Press Release Date: 

PHILADELPHIA, Sept. 27 /PRNewswire/ -- Chronic use of opiate drugs may alter brain neurons to make animal brains more sensitive to stress, according to a new study. If the research proves applicable to humans, the findings may
help explain how hospital patients who have received morphine may be
susceptible to stress disorder, attention problems and sleep disturbances.

The effects on the brain may also contribute to better understanding of
drug addiction.

The study, published in the September 22 issue of the "Journal of Neuroscience," was the first to show that chronic opiate use disrupts the stress response of nerve cells in the noradrenergic system. This system, using a neurotransmitter called norepinephrine, influences the brain's arousal and attention levels when a stressful event occurs.

The researchers observed that the norepinephrine neurons of rats that had
received morphine infusions for a week discharged more frequently in response
to a stressor, compared to neurons of rats that had not received morphine.
"The increase in neuron firing indicated the neurons were more sensitive to stress, and we also found this sensitization translated into behavioral
changes -- as shown in the rats' swimming behavior," said study leader Rita J. Valentino, Ph.D., a behavioral neuroscientist at The Children's Hospital of Philadelphia.

The researchers used a swim stress test that involved placing rats into glass containers of water. The opiate-treated rats tried to climb the chamber walls, in contrast to untreated rats, which exerted only the effort needed to float. "The climbing behavior reflected a higher activity level in the rats whose brains had been sensitized by the opiates," added Dr. Valentino.

In both humans and rats, a stressful event, such as blood loss, causes one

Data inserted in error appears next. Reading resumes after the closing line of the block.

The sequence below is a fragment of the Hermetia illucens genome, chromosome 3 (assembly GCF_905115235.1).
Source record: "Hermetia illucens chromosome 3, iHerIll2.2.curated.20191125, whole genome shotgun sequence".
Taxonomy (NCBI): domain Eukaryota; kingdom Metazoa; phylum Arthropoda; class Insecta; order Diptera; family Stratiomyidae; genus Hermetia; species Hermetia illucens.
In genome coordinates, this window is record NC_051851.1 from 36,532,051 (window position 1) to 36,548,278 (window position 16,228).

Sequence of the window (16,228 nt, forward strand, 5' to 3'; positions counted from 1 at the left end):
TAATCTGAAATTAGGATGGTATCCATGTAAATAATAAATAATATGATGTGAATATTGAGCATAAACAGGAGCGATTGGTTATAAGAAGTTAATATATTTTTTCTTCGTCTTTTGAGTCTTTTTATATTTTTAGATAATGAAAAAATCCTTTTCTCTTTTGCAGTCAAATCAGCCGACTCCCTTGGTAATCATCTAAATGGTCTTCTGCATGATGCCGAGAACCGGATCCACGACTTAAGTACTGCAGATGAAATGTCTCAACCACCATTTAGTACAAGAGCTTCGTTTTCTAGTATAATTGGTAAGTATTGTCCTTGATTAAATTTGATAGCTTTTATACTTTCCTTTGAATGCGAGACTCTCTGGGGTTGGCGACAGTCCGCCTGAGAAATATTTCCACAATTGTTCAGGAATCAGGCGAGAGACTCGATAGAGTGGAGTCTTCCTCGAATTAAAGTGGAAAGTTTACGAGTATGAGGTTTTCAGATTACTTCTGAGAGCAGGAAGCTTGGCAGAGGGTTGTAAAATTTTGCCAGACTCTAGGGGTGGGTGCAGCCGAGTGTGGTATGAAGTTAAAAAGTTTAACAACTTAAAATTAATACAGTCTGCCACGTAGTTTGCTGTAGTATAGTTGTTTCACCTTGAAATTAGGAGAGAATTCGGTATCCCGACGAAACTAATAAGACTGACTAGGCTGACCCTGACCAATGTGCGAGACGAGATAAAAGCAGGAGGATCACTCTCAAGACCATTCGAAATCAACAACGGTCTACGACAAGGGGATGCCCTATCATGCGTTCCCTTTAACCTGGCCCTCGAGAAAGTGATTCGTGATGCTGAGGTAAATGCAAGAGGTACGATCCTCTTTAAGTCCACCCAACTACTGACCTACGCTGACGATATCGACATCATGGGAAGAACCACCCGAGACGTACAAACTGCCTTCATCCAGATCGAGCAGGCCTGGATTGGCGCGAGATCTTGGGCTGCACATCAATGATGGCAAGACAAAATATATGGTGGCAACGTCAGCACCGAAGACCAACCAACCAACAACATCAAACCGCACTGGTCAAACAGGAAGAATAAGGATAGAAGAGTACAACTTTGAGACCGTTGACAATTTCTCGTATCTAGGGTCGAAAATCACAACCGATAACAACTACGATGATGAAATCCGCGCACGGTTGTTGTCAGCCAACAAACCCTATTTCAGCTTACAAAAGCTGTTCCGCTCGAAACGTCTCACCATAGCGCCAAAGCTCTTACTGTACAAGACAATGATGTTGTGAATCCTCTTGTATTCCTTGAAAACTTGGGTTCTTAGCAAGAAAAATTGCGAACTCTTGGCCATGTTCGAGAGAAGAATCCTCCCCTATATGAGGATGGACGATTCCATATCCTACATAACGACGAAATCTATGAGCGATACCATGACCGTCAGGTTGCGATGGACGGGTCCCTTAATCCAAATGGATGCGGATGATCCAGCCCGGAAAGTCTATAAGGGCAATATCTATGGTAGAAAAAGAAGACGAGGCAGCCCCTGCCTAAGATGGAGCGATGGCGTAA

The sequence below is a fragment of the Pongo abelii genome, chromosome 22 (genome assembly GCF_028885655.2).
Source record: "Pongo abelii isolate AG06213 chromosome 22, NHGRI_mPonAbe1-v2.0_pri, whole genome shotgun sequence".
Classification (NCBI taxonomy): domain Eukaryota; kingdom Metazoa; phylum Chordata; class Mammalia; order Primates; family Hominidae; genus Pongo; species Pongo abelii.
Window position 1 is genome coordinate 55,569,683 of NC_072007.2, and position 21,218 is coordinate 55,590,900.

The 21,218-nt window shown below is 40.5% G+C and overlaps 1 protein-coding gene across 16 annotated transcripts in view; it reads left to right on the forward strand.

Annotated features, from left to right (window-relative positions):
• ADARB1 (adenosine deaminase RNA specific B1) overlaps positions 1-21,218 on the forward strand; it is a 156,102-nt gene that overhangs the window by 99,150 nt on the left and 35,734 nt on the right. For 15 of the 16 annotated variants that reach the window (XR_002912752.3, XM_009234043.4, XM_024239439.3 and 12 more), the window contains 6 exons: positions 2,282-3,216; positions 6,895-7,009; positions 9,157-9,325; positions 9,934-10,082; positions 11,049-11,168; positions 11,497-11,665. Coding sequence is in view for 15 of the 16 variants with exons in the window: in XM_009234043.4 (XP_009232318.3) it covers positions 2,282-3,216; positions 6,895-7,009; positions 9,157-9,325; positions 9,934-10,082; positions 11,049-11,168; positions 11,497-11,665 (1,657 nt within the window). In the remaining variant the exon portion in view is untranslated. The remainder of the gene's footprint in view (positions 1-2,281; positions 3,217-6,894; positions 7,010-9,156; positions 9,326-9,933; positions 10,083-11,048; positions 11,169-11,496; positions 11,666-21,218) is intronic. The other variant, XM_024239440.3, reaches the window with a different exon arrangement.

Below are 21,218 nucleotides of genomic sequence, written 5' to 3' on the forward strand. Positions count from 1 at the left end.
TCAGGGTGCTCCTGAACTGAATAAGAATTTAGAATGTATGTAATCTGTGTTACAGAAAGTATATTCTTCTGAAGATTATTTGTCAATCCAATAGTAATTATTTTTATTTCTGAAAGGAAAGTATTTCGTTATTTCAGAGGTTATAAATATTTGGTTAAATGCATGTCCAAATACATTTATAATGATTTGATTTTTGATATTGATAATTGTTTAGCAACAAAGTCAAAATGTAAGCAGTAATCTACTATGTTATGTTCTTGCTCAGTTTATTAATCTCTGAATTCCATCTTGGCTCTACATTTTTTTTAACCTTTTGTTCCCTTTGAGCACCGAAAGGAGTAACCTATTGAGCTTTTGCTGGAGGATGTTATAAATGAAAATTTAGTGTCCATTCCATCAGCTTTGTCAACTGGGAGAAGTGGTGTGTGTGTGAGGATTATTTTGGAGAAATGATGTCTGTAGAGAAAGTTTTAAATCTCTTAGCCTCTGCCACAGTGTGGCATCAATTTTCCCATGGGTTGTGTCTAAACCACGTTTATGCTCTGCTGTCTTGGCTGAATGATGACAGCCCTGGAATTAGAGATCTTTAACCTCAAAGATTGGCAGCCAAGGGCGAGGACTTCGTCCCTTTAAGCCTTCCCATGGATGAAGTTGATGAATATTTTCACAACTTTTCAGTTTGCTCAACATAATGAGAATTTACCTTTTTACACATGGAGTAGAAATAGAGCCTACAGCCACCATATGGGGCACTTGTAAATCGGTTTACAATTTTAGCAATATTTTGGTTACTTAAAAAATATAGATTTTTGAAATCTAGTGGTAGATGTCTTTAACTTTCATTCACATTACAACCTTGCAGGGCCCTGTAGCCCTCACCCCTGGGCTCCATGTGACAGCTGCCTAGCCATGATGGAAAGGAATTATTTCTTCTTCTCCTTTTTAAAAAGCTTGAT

part of the brain to release a hormone called corticotropin-releasing factor
(CRF). CRF in turn stimulates neurons in a portion of the brain called the locus ceruleus. Cells in the locus release the neurotransmitter norepinephrine, which activates the area of the brain governing arousal responses (part of the "fight or flight" response to an attack).

The current study found that chronic exposure to the opiate drug morphine
made locus ceruleus neurons more sensitive to CRF than they had been
previously. If this process occurs similarly in humans, it could have practical implications for hospital patients receiving morphine or similar opiate drugs. "Based on these findings, we would predict that patients will have an increased sensitivity to stress," said Dr. Valentino. Jittery
patients might suffer disrupted sleep patterns, increased anxiety and other
symptoms, many of them similar to those found in people with post-traumatic
stress disorder (PTSD).

Researchers have previously noted sleep disturbances and a higher incidence of PTSD symptoms among opiate users, added Dr. Valentino. Her current study suggests that the opiate-induced sensitivity to stress may play a role in the cycle of addiction that causes drug abusers to continue seeking drugs. However, she added, the role of the norepinephrine system in opiate-
seeking behavior remains controversial, and further studies are needed.

As a practical matter, physicians and family members of patients who are
taking opiates should be aware of the potential for increased stress symptoms,
explained Dr. Valentino. Both children and adults may receive opiates as painkillers in the hospital, and one concern is that young children are
particularly vulnerable to the effects of stress because their brains are developing. "As research advances in this field, we may be able to find other
opiate medications that do not sensitize neurons to the same degree," she

Dr. Valentino's co-authors on this study were Guang-Ping Xu and Thelma Bethea, also of The Children's Hospital of Philadelphia, and Elisabeth Van Bockstaele, Ph.D., and Beverly Reyes, of Jefferson Medical College of Thomas
Jefferson University. Support for the study came from The National Institute
of Drug Abuse and the National Institute of Mental Health, along with the National Alliance for Research on Schizophrenia and Depression.

Founded in 1855 as the nation's first pediatric hospital, The Children's Hospital of Philadelphia is ranked today as the best pediatric hospital in the nation by U.S.News & World Report and Child magazine. Through its long-standing commitment to providing exceptional patient care, training new generations of pediatric healthcare professionals and pioneering major research initiatives, Children's Hospital has fostered many discoveries that have benefited children worldwide. Its pediatric research program is among the largest in the country, ranking second in National Institutes of Health funding. In addition, its unique family-centered care and public service
programs have brought the 430-bed hospital recognition as a leading advocate
for children and adolescents from before birth through age 19. For more information, visit

Contact: John Ascenzi
(267) 426-6055